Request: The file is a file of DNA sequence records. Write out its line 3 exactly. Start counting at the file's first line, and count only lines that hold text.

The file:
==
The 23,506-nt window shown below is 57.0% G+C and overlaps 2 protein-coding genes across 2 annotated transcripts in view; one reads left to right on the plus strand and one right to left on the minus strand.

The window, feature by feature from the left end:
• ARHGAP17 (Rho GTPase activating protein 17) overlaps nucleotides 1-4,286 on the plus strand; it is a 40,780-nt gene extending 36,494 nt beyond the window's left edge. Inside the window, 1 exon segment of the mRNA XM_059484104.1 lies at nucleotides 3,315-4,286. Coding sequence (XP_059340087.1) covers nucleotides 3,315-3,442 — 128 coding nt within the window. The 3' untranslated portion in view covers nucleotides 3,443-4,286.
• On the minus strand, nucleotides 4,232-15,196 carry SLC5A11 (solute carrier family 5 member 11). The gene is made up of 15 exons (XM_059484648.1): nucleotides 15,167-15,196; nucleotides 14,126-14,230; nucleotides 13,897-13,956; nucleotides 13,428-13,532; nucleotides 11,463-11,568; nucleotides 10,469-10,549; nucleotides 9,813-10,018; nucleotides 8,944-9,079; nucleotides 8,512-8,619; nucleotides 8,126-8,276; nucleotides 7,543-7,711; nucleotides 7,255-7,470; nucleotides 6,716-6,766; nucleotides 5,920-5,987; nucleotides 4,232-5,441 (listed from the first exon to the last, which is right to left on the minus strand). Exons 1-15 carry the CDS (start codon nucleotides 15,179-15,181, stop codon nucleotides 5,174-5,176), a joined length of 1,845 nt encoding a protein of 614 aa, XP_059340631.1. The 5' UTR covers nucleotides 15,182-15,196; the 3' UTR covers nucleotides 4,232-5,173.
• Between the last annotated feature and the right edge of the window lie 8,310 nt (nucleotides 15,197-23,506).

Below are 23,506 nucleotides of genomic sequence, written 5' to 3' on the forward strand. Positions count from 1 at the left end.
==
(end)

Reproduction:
• ARHGAP17 (Rho GTPase activating protein 17) overlaps nucleotides 1-4,286 on the plus strand; it is a 40,780-nt gene extending 36,494 nt beyond the window's left edge. Inside the window, 1 exon segment of the mRNA XM_059484104.1 lies at nucleotides 3,315-4,286. Coding sequence (XP_059340087.1) covers nucleotides 3,315-3,442 — 128 coding nt within the window. The 3' untranslated portion in view covers nucleotides 3,443-4,286.